Another week had passed before we had our engine running cooler, and we found a suitable weather window.  We probably did an equal amount of motorsailing and sailing, as we approached the south coast of Cuba.  When we got within a few miles of shore, we motorsailed east, with a slight countercurrent to help us along.  We adjusted our course to stay about 4-5 miles away from Guantanamo, to avoid any coast guard conflict.  We timed our approach to the eastern tip of Cuba, and the windward passage for first light.  As we snuck through, northbound, we saw huge ships passing by every 15 minutes, mostly southbound.  We were thankful that the weather was calm and the visibility was good with so much shipping traffic.  We were originally planning on making a landfall in Matthew Town, Bahamas, but continued northbound to Acklins, where we dropped anchor and rested on the west side of the island.  Our spot was safe, but not very protected.  We did not have a working depth sounder, so we used a small weight and line off of the bow as we approached shallow water and potential anchoring locations.  We knew this technique would be a little tricky in the shallow waters of the Bahamas.

That sums up our time in Jamaica. We’ve been back in the states for a while now, but we are determined to wrap up our blog so it tells the complete story from beginning to end.

Port Antonio


We were ecstatic to see our friend Dauphin and his parrot, Baby Rico, safely moored at the marina in Port Antonio.





Curried goat anyone?


This is the lighthouse that guides ships in and out of Port Antonio. We entered from the right in this photo (north), and then made a turn to starboard once clear of the small island.  When we had engine problems at sea, Dauphin met us just outside of this entrance in his dinghy to help guide us back in safely.  Sharp rocks!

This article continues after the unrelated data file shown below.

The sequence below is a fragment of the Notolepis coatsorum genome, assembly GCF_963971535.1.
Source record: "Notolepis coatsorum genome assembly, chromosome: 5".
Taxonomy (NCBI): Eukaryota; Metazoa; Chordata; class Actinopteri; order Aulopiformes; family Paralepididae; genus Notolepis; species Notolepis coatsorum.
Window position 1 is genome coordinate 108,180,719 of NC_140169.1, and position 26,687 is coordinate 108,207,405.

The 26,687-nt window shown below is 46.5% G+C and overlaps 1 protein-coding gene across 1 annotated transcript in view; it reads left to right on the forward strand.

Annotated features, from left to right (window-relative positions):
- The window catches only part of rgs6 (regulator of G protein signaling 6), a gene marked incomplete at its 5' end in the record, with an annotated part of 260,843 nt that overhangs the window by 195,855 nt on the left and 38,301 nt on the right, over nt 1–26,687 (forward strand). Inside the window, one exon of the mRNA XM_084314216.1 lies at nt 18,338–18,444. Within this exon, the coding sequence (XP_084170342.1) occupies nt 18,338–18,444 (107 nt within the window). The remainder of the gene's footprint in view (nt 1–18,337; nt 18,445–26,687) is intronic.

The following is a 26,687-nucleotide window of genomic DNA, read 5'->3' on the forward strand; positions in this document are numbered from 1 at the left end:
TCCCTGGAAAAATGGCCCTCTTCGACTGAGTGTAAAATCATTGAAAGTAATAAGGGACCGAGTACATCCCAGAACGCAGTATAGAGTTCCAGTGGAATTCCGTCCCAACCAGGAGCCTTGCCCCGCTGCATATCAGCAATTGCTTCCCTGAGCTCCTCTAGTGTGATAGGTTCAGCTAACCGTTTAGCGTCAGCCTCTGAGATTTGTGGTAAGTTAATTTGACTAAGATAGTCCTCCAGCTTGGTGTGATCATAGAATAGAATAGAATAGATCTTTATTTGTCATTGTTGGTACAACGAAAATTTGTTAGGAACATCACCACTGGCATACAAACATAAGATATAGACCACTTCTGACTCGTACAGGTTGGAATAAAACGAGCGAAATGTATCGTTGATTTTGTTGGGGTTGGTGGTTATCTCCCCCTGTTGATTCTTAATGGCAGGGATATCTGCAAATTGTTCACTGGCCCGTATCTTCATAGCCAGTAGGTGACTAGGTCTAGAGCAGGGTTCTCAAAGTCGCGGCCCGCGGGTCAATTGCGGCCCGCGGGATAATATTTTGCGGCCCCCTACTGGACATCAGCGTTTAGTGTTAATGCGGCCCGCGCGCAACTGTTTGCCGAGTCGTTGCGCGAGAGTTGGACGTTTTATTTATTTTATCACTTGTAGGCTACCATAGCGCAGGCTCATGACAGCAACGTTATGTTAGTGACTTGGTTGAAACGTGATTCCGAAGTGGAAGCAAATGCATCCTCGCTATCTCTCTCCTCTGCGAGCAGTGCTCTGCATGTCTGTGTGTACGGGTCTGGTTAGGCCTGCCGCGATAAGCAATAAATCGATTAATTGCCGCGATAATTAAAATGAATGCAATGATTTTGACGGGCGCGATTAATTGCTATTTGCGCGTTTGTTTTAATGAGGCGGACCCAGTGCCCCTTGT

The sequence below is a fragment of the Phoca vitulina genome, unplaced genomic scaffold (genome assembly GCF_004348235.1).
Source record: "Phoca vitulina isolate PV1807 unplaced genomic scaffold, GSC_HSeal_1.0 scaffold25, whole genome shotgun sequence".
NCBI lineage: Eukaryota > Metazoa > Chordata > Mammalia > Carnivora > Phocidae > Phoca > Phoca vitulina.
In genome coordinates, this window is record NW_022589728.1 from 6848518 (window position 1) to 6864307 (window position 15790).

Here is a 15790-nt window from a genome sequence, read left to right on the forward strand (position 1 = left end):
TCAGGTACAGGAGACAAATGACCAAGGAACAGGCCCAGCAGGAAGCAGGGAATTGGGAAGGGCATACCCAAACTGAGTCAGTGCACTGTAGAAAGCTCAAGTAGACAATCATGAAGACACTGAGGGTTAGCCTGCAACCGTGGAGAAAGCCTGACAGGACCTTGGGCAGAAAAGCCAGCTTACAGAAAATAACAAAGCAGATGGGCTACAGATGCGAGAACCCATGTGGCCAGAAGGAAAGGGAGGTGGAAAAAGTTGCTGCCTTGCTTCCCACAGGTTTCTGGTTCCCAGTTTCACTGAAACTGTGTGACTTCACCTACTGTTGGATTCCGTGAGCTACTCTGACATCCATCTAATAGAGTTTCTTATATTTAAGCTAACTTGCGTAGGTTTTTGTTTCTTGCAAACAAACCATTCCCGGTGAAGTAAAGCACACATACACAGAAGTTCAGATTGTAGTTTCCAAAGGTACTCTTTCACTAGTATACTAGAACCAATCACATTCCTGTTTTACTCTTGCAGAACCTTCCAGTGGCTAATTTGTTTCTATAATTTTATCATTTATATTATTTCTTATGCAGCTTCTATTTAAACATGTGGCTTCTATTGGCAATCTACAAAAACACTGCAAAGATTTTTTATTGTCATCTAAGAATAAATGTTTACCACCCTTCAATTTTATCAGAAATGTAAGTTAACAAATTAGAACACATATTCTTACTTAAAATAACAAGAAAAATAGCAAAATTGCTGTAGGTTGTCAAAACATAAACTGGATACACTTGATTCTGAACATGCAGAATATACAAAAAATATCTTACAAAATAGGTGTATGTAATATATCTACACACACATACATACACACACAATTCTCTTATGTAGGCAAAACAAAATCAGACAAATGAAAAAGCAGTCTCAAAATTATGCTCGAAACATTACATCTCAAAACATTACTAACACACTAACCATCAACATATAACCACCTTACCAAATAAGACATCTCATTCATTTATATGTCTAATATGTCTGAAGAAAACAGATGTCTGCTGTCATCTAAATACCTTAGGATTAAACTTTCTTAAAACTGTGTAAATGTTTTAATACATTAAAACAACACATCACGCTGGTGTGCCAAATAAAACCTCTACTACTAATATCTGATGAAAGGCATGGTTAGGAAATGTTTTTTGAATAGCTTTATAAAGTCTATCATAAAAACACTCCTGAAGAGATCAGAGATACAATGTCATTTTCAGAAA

There are lots of push carts which vendors use, which reminds me of “Cool Runnings”



This unsuspecting restaurant off the side of the cliff is home to “Dickie’s Best Kept Secret”.



We enjoyed a four course vegetarian meal expertly prepared by Dickie. The British certainly left their mark on Dickie.


Our rental car, which took us through the Blue Mountains and across the island.


Passing by a waterfall in the Blue Mountains.





Holywell National Park and World Heritage Site.  I think we were feeling so happy to be there, we forgot to take many good photos in the park.


This is where we will pitch our tent the next time we visit.


I was struggling to reach the last flower on this tree. Kyle leaned out over the hill, pulled down the branch and waited patiently while I snapped a few photos.



EITS Cafe was an awesome find as we were driving through the Blue Mountains. They have several overnight rooms, their own farm that serves their restaurant and several more in Kingston and several dens to hangout. This place is away from the tourist traffic and beautiful.





Dauphin in front of the view from EITS cafe.


Bob Marley Museum in Kingston


We stopped at a pet store in Kingston to pick up a treat for Baby Rico. This character was all about Kyle.


We went swimming at Reach Falls for a few hours.  There is a path behind the falls that we climbed up to the pool at the top.


A guide took as up the river leading to the waterfall. On the way back down he showed us a path like an obstacle course. We swam, climbed and slid on the smooth rock where the water had worn it smooth. It was a 30 minute obstacle course all provided by nature.



Jamaica has several artists making wood carvings for sale. This artist carved a bust of “Nanny of the Maroons”. Legend is Nanny was an escaped slave who joined the native tribe of the Maroons and liberated other slaves and maintained freedom from British slave owners. There is still a community in Jamaica with descendants of the Maroons.


Goodbye Jamaica. Our next stop is the Bahamas.



  1. I see your selling the boat. Interested in purchasing the boat to continue adventuring aboard Winnie. Contact me if your still looking for a buyer.